On the ABC reports of asylum seekers’ claims that their hands were burnt by Navy personnel, Abbott said: “If there’s credible evidence the ABC, like all other news organisations, is entitled to report it, but … you shouldn’t leap to be critical of your own country and you certainly ought to be prepared to give the Australian Navy and its hard-working personnel the benefit of the doubt. I think it dismays Australia when our national broadcaster appears to take everyone’s side but our own. You would like the national broadcaster to have a rigorous commitment to truth and at least some basic affection for the home team.”

What Abbott really means is the ABC should back off his government.

In the same interview, Hadley brought up opposition to the government’s reinstatement of an authority that monitored the building industry and its links with criminal groups, and which the former Labor government disbanded.

Hadley – the kind of provocative talk-back radio presenter known as a “shock jock” – questioned whether the leftist Labor and Greens parties were supportive of ”the bikies and the thugs or decent and fair people”, to which the Prime Minister replied, ”Exactly right, whose side are they on? Are they on the side of getting to the bottom of this, or do they want to support a culture of cover up? And this is a very serious question for the Leader of the Opposition.”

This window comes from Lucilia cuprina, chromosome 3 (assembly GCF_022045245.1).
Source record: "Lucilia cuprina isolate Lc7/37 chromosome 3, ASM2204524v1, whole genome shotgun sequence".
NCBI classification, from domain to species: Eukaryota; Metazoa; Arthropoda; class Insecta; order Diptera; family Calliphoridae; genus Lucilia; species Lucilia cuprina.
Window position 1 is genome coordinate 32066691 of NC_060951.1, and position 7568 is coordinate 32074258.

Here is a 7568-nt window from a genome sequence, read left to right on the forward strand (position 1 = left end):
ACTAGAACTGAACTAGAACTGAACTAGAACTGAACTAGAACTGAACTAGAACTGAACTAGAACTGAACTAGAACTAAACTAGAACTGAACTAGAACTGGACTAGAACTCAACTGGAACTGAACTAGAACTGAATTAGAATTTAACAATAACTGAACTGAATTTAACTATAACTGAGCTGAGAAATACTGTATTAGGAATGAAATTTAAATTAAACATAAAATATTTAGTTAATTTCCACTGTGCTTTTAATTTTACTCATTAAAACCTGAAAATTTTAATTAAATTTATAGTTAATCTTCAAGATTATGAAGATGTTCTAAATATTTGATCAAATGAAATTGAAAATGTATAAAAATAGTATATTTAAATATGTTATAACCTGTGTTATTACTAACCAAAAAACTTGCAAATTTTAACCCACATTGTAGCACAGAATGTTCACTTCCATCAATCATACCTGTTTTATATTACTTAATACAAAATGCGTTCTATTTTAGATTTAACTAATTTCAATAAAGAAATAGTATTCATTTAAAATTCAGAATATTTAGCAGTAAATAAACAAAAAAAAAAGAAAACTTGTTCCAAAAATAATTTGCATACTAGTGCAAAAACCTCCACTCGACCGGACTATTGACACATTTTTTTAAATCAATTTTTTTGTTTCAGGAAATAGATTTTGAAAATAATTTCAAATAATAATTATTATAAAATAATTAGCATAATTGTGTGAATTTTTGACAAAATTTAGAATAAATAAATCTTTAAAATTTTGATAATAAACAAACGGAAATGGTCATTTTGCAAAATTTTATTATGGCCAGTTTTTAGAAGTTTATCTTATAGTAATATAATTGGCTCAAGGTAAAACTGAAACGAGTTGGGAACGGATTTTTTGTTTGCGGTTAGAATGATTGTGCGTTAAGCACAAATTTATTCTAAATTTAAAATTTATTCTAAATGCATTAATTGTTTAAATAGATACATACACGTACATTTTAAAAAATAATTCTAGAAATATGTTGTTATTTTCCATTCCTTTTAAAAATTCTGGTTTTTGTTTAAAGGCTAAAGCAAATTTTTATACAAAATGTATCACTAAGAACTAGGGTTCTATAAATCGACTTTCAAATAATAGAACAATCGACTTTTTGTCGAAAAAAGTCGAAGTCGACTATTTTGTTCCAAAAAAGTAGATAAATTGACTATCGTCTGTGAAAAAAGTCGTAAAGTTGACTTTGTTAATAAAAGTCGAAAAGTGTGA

It is a serious question indeed, but not one the prime minister wants asked of him. He is not only comfortable with a culture of cover up in his government, it’s a culture he’s engendering with increasing fanatacism.

And this government’s fondness for secrecy is raising tempers.

Secrecy and lack of transparency

The Immigration Minister Scott Morrison refuses to release information about the ludicrously-titled Operation Sovereign Borders, a military-led border security operation involving several federal government agencies.

Morrison held weekly “briefings” on the progress of the government’s war on asylum seeker boat arrivals until he recently chose to instead issue written statements on a “need-to-know” basis, with no opportunity for questions to be asked. He claims he is withholding information about the operation’s activities in the public interest.

But members of the Australian Senate think otherwise, in December referring the claim of public interest immunity to a Senate inquiry, which held a public hearing on January 31.

The refusal to detail how many boats have made the attempt for Australia for security reasons is comically contradictory to the Liberal-National Coalition’s position during last year’s federal election, when they erected a billboard bleating the number of boat arrivals under the Labor government.

In the wake of allegations aired by the ABC by a Somali man who says he was pepper-sprayed in the eyes by sailors and then burnt his hands falling on hot engine parts, Greens Senator Sarah Hanson-Young has called on the government to release Navy video shot at the time.